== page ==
Should I Consider Spaying My Mare?

Many mares can be difficult to work with when they are cycling. Most of us have experience with cranky, even aggressive mares that cause havoc when they are in heat.

These behavioral issues are commonly managed with daily oral altrenogest (Regu-Mate®), which, while effective, also carries human health risks. Other options, such as injectable hormones, hormone implants and intra-uterine devices, vary in effectiveness and cost, and the response differs considerably from horse to horse.

Most people spay their female dogs and cats for health reasons and population control. Likewise, it is standard practice to castrate male horses for behavioral reasons, safety and ease of management.

So why is it relatively uncommon to spay mares? One reason is perception. Most owners (and some veterinarians) view removing ovaries in mares as difficult and risky. Historically speaking, this was true. Ovariectomy usually involved general anesthesia and was associated with serious complications. Fortunately, this has changed in recent years. Laparoscopy has become the preferred approach for elective ovariectomy for behavioral reasons and most ovarian tumors.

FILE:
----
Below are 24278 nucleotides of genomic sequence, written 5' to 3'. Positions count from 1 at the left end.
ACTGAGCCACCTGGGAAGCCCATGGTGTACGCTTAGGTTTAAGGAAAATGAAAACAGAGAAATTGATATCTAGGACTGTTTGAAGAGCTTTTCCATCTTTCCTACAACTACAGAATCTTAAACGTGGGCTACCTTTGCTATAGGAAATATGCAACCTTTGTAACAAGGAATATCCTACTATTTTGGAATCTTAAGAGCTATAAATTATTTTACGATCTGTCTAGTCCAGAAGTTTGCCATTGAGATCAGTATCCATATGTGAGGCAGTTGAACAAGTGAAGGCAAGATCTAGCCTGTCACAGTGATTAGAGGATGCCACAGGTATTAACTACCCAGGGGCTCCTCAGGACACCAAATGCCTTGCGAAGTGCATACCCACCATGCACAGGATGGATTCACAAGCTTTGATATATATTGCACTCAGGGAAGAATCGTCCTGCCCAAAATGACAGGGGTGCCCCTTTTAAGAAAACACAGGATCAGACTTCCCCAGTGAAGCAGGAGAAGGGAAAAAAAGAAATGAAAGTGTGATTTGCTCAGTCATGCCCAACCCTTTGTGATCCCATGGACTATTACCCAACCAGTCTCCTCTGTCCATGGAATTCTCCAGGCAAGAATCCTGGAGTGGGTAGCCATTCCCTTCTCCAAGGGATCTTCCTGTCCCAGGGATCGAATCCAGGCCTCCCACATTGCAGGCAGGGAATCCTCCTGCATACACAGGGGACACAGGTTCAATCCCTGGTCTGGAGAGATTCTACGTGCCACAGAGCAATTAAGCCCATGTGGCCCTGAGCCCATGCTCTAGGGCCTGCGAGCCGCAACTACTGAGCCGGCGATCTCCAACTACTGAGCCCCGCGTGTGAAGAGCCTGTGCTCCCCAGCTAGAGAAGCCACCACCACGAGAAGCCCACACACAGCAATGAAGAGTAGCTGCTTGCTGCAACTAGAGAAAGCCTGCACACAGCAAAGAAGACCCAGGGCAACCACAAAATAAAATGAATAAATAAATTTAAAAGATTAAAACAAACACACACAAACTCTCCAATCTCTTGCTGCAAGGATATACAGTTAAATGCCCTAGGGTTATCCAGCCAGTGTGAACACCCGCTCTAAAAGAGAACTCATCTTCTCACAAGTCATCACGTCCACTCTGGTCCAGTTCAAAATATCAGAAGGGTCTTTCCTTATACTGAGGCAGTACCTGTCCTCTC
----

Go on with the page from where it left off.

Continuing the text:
Laparoscopy is a minimally invasive technique, performed with the mare sedated and standing. There are risks with any surgery; however, the potential benefits of laparoscopy include less surgical trauma, less blood loss and less discomfort. The hospital stay and recovery time are often shorter. Mares can usually return to work within approximately three weeks after laparoscopic ovariectomy (versus three months with a traditional approach).

So if you don’t plan to breed your mare, and you are tired of daily hormone therapy (and her bad attitude), ask your veterinarian about minimally invasive ovariectomy.

– Michelle Delco, DVM, Diplomate ACVS

Dr. Delco is a board-certified equine surgeon at Pilchuck Veterinary Hospital and one of the few surgeons in the Pacific Northwest with specialized training in laparoscopic surgery in horses.